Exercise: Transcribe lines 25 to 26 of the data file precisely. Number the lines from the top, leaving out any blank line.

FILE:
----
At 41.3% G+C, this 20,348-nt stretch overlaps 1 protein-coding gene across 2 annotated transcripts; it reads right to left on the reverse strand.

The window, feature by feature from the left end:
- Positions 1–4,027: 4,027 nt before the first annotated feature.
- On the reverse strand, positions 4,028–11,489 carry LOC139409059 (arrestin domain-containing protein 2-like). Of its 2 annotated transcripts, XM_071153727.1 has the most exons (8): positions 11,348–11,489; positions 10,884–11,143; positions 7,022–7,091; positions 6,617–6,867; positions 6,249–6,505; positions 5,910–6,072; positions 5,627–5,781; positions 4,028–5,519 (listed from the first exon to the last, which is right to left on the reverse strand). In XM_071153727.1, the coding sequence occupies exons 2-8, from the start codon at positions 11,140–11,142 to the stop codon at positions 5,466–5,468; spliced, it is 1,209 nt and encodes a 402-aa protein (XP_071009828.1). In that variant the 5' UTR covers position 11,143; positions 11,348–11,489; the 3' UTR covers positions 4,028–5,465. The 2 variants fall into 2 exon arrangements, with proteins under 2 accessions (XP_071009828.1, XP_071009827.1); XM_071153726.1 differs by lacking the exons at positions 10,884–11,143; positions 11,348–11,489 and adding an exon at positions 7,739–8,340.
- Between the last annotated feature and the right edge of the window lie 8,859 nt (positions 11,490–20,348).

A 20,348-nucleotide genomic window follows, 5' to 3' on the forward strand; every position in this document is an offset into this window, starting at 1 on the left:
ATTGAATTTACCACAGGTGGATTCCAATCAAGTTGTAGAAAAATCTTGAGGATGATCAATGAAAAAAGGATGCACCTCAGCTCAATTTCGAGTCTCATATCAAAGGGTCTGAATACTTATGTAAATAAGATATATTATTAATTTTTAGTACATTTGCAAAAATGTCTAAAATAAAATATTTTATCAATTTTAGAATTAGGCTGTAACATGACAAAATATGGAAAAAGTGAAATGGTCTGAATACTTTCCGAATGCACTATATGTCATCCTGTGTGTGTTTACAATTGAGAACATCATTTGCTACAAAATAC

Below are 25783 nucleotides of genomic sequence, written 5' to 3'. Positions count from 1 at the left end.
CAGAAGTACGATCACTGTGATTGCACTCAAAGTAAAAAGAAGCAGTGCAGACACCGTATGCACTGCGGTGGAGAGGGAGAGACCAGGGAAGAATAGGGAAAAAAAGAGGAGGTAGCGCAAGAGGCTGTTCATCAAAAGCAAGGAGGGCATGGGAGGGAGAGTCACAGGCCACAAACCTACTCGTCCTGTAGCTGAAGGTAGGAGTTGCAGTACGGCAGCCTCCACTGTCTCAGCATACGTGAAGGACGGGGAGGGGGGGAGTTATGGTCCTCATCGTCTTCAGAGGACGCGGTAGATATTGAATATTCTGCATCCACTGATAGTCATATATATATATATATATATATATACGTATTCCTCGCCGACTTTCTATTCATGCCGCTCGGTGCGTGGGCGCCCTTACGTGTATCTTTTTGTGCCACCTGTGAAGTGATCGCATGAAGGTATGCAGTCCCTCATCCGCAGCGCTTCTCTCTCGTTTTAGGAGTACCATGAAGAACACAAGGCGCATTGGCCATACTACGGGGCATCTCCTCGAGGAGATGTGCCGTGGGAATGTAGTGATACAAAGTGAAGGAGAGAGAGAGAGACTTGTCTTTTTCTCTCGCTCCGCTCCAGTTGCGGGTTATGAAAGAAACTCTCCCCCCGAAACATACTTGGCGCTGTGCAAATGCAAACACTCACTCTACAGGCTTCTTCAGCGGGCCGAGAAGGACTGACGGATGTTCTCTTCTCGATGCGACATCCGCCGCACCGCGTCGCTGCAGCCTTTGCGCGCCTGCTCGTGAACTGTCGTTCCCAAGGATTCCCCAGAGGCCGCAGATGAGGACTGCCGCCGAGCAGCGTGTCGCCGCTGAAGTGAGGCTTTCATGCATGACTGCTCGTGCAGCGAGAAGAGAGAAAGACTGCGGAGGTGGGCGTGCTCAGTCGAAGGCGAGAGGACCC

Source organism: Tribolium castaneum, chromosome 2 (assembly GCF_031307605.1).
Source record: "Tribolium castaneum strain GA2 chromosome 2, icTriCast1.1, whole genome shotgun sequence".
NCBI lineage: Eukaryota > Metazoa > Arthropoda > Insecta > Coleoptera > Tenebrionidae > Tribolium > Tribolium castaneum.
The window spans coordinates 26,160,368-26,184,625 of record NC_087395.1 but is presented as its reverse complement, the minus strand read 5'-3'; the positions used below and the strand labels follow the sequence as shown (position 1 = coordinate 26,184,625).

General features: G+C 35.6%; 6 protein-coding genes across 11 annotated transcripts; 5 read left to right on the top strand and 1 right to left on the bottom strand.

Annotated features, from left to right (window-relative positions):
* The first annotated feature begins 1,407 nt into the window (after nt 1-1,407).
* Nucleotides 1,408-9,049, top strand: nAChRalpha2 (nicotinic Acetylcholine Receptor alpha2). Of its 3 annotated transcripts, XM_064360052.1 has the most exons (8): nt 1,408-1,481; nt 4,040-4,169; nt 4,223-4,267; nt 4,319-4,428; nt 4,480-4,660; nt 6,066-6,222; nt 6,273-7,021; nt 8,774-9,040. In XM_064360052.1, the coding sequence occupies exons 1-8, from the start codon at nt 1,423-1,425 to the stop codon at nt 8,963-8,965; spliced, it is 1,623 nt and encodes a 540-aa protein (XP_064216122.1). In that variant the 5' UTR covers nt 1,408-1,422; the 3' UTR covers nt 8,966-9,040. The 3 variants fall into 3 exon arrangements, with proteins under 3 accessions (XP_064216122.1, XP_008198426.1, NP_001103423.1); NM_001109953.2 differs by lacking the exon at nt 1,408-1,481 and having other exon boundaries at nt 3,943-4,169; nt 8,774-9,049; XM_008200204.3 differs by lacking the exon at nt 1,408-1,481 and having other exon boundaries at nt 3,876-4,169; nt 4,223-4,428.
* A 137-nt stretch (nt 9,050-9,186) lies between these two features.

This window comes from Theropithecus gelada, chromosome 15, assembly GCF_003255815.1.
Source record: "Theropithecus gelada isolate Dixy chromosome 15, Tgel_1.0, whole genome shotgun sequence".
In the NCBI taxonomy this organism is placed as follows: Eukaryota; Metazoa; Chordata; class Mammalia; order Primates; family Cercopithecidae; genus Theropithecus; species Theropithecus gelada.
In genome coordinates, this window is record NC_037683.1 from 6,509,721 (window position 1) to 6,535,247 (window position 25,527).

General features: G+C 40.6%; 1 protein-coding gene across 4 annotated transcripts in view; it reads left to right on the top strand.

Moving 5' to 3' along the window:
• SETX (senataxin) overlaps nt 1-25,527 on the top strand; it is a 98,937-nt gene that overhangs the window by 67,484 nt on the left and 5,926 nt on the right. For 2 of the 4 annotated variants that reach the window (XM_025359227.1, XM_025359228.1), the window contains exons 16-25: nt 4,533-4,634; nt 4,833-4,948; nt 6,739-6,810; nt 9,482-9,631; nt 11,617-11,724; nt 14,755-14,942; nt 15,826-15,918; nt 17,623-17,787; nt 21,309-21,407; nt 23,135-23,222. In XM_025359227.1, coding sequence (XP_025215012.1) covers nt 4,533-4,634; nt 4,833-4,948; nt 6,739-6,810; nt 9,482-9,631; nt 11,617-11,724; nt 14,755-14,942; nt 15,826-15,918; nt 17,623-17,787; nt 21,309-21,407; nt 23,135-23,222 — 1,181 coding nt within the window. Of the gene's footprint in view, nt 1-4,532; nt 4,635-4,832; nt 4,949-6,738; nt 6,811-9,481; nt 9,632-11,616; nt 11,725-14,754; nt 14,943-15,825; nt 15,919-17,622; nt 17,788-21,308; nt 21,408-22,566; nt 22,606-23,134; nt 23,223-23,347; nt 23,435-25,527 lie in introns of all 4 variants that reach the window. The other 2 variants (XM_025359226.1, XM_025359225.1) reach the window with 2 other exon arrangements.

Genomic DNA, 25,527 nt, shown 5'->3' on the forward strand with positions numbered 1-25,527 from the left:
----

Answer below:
• SETX (senataxin) overlaps nt 1-25,527 on the top strand; it is a 98,937-nt gene that overhangs the window by 67,484 nt on the left and 5,926 nt on the right. For 2 of the 4 annotated variants that reach the window (XM_025359227.1, XM_025359228.1), the window contains exons 16-25: nt 4,533-4,634; nt 4,833-4,948; nt 6,739-6,810; nt 9,482-9,631; nt 11,617-11,724; nt 14,755-14,942; nt 15,826-15,918; nt 17,623-17,787; nt 21,309-21,407; nt 23,135-23,222. In XM_025359227.1, coding sequence (XP_025215012.1) covers nt 4,533-4,634; nt 4,833-4,948; nt 6,739-6,810; nt 9,482-9,631; nt 11,617-11,724; nt 14,755-14,942; nt 15,826-15,918; nt 17,623-17,787; nt 21,309-21,407; nt 23,135-23,222 — 1,181 coding nt within the window. Of the gene's footprint in view, nt 1-4,532; nt 4,635-4,832; nt 4,949-6,738; nt 6,811-9,481; nt 9,632-11,616; nt 11,725-14,754; nt 14,943-15,825; nt 15,919-17,622; nt 17,788-21,308; nt 21,408-22,566; nt 22,606-23,134; nt 23,223-23,347; nt 23,435-25,527 lie in introns of all 4 variants that reach the window. The other 2 variants (XM_025359226.1, XM_025359225.1) reach the window with 2 other exon arrangements.

Genomic DNA, 25,527 nt, shown 5'->3' on the forward strand with positions numbered 1-25,527 from the left: